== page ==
UNM Team Closer to Goal of Detecting Risk of Endometrial Cancer Recurrence

Healthy women may soon be able to take a simple blood test to determine if they have endometrial cancer, and women with the cancer may be able to find out if they're at high risk for recurrence, as a result of research being conducted at the UNM Cancer Research & Treatment Center.


Conducting the breakthrough research is a team led by Kimberly Leslie, M.D., professor and chief of the Division of Maternal-Fetal Medicine and the Reproductive Molecular Biology Laboratory in the Department of Obstetrics and Gynecology at the UNM School of Medicine. Leslie also is program co-director of the Women's and Hormone-Dependent Cancer Program at the UNM Cancer Research & Treatment Center.


A disease that originates in the endometrial lining of the uterus, endometrial cancer is the most common invasive gynecological cancer in the United States and the fourth most common cancer in U.S. women.  There are about 39,000 new cases of endometrial cancer every year in the U.S. and nearly 7,000 deaths. The average age of women with this type of cancer is 60.


Incidence of endometrial cancer has increased 300 percent in the last decade among New Mexican women of Native American descent.


Using a relatively small number of patients, Dr. Leslie conducted a pilot test using special computer software and found that a particular protein algorithm is more than 85 percent sensitive and specific for the diagnosis of endometrial cancer from patient serum. Dr. Leslie and her team are now well on their way to achieving their first goal of developing a simple blood test that can identify endometrial cancer potentially very early in the process.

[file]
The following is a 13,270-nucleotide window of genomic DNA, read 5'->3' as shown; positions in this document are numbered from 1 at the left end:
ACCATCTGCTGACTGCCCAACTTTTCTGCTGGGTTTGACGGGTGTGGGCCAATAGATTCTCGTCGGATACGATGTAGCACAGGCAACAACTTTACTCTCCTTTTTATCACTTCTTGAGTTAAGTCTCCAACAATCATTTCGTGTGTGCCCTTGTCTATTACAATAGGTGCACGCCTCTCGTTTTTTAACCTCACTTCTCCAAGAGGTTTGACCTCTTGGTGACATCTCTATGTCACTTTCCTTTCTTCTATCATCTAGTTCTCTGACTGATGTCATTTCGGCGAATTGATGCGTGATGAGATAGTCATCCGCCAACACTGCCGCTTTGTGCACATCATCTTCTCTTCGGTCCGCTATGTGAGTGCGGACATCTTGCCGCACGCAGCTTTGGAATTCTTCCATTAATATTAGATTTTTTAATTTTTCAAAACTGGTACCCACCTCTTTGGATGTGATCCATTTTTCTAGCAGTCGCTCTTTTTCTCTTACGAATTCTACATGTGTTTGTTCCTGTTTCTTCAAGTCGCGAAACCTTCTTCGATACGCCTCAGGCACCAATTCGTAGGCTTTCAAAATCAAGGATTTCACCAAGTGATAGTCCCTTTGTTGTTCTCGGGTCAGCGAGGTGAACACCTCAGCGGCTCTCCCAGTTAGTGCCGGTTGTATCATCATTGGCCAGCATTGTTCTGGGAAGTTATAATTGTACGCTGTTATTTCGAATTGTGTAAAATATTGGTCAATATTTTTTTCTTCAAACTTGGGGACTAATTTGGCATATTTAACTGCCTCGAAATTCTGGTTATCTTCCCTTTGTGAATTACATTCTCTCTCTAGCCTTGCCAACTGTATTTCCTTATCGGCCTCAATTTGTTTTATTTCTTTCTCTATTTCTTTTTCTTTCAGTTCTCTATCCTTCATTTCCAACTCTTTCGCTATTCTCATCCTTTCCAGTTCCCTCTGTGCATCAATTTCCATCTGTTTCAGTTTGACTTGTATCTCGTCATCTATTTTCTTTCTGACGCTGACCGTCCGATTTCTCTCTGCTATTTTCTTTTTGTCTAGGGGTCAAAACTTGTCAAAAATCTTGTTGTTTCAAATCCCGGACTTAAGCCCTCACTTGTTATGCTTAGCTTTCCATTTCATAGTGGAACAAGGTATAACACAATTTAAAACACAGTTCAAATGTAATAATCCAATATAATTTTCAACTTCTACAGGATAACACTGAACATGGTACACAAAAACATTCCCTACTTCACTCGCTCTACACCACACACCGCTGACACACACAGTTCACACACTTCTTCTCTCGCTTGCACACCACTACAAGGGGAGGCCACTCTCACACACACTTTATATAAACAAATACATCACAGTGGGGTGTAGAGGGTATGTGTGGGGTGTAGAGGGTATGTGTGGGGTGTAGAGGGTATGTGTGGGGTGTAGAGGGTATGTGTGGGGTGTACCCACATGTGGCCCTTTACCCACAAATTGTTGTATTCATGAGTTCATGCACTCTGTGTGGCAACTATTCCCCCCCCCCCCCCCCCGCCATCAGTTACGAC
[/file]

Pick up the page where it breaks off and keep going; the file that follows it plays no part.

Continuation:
Working toward their second goal of detecting recurrence of endometrial cancer, the team will test the serum of more than 3,000 women from across the United States who have been diagnosed with endometrial cancer, to determine who has progression after surgery and use serum from these patients to develop a blood test for recurrence.


Other team members are Charlotte Mobarak, Ph.D., Harriet Smith, M.D., Suzy Davies, Ph.D. and Larry Sklar, Ph.D., all with the UNM Health Sciences Center, and Robert Rubin, Ph.D., president and CEO of the Lovelace Respiratory Research Institute. An abstract submitted by the team to the American Association for Cancer Research (AACR) was accepted for presentation at the AACR annual meeting in Toronto later this month.


Dr. Leslie thanks recent contributors who have funded her research, including John and Carol Beach of Loveland, Colo., who have contributed more than $99,000 from the Barbara Cory Beach Memorial Fund. Other contributors are Shirley Leslie, a local philanthropist and UNM President's Club who has contributed $7,500 and Dean and Alice Irvin, local community philanthropists, who have contributed $5,000 from the Irvin Gift fund established with the UNM Cancer Research & Treatment Center for new research studies.


The UNM Cancer Research & Treatment Center, founded in 1972, is the only health care facility in the state dedicated to both cancer research and patient care.

Contact: Lynn Melton, 272-3322

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